Awareness of Training Biases

A key learning point that Tate reiterates is the importance of identifying training biases in the sport of powerlifting. He explains that he himself is aware that he has a training bias that’s Conjugate-based – but he knows this about himself and accounts for that in training when needed. The issue is that many coaches and athletes are completely unaware that they possess biases towards certain training programs and methodologies. Although, as Tate breaks it down, all programs pull from one (or more) of the three foundational training sectors:

To be able to move, and to coach, and to help other people in the strength field or in powerlifting…You’d better learn what Linear Periodization (or the Western Method of Periodization) is, you’d better learn what Block Periodization is, and you’d better learn what Conjugate Periodization is…I don’t care what the program is, it all falls in one of those three sectors.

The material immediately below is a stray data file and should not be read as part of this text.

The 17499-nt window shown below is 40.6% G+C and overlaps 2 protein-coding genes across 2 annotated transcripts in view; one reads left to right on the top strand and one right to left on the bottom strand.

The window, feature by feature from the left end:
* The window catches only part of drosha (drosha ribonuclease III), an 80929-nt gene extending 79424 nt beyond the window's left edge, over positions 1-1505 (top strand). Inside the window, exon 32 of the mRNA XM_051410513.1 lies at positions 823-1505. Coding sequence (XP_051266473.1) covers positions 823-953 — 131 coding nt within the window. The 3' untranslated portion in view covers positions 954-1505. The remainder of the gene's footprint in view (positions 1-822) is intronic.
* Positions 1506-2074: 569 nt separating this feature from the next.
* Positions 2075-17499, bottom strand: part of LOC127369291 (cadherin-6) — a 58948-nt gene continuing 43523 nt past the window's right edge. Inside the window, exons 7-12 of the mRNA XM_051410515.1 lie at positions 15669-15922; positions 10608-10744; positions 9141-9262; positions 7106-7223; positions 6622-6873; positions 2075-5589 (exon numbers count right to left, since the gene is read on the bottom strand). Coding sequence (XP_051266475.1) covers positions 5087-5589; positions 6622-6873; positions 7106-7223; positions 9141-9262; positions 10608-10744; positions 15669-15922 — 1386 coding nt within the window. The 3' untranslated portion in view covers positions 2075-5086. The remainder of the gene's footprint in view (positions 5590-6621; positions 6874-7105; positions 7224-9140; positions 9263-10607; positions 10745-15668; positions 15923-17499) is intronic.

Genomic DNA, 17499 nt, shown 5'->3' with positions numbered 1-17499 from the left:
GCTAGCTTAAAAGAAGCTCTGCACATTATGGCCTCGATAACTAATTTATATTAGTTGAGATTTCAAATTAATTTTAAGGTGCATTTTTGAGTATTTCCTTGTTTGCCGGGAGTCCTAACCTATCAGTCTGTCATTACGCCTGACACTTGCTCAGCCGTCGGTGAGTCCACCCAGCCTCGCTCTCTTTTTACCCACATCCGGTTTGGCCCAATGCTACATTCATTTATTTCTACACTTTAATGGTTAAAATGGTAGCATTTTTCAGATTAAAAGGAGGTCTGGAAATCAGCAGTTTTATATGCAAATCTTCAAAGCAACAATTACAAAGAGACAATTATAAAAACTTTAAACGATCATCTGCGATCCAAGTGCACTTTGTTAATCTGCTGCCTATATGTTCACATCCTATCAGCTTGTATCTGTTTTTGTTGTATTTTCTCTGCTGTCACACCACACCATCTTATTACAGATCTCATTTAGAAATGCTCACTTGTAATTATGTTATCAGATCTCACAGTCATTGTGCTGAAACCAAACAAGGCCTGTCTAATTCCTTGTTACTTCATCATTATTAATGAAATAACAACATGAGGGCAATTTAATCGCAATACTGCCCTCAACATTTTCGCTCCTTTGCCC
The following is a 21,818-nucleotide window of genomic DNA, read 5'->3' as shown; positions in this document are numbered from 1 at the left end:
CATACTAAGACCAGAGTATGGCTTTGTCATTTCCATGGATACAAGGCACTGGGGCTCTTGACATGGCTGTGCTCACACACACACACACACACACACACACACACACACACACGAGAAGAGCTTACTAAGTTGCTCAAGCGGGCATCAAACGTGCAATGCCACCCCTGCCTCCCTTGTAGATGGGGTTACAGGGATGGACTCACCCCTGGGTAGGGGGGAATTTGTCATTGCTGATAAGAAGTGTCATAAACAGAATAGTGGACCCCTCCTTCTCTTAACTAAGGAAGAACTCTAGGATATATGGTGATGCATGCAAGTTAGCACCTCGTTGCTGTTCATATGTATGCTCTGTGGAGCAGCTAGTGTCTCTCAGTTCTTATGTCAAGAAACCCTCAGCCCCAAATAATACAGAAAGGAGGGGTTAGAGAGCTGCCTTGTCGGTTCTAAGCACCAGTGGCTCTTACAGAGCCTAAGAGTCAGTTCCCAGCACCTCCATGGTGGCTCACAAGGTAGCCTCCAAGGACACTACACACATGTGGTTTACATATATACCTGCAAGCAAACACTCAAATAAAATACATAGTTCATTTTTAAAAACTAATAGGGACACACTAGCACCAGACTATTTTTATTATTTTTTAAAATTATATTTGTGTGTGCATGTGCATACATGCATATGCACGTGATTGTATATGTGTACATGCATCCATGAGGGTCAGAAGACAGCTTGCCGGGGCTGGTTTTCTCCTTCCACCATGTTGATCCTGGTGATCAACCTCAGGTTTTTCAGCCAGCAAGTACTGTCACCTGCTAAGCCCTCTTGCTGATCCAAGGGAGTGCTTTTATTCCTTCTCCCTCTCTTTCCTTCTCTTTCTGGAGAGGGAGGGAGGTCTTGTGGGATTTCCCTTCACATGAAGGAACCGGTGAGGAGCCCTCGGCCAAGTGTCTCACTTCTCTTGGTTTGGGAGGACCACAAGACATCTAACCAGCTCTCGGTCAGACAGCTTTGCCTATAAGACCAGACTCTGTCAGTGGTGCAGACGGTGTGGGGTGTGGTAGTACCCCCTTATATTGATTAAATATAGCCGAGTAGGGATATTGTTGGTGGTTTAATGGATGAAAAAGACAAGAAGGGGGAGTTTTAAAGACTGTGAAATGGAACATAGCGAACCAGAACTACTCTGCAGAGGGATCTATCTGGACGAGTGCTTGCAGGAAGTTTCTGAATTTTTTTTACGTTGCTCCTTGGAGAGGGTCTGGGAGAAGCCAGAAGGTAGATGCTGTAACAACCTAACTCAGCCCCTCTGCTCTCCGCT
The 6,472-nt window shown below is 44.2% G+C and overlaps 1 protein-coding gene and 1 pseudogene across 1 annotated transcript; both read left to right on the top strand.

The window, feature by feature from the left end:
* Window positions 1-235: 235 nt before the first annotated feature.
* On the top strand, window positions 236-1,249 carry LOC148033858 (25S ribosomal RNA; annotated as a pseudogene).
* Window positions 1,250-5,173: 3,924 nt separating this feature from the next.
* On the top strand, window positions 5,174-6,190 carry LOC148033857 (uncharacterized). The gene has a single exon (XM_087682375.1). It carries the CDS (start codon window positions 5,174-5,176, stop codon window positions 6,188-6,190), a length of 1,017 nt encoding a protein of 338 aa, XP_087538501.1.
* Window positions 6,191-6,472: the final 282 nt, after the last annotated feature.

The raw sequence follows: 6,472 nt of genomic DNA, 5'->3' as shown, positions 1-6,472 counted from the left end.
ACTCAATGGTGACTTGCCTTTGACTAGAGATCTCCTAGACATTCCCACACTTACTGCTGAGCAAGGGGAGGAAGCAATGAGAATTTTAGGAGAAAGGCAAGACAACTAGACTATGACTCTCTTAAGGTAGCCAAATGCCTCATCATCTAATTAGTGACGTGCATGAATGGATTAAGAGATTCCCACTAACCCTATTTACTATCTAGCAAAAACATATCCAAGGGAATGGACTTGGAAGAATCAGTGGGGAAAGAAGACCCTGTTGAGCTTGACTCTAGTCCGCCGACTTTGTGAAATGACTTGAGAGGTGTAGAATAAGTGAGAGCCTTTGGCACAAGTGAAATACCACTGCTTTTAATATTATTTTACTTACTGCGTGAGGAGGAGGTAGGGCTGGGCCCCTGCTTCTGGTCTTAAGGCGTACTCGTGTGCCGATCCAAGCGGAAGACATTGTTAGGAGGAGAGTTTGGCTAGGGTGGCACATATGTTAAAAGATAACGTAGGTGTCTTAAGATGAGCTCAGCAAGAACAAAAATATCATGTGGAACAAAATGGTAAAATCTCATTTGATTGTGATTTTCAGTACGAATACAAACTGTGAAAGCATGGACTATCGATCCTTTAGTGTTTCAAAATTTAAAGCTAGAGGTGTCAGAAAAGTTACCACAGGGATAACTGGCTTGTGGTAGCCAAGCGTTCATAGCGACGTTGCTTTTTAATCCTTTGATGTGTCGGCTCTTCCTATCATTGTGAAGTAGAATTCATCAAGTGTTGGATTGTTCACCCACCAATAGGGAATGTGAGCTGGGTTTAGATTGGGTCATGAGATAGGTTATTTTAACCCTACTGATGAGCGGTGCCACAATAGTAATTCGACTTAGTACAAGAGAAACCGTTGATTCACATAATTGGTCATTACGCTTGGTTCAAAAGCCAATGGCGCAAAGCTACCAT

This does not mean that one sector is necessarily better than the others; Tate notes that he has seen people advance in all three of them. The main takeaway is that coaches must be ready to flex their approach when training athletes that are already seeing success in working with a particular style.

Don’t Be the Stupid Fly

As he wraps up the session, Tate concludes with one of his favorite analogies for training that still applies after all of these years. He gestures to a graphic on the screen depicting a fly:

Flies are attracted to light. Flies are trying to go to that window, banging against that glass over and over…They know where they want to go, but they’re so stubborn…Meanwhile, if they just turned around and looked, there’s an open door right there — they can fly and get where they want to be.

To summarize: don’t be the stupid fly. Trainers, athletes, and coaches should always be looking for opportunities to pivot in their programming if need be. In doing so, they might just discover the door to success.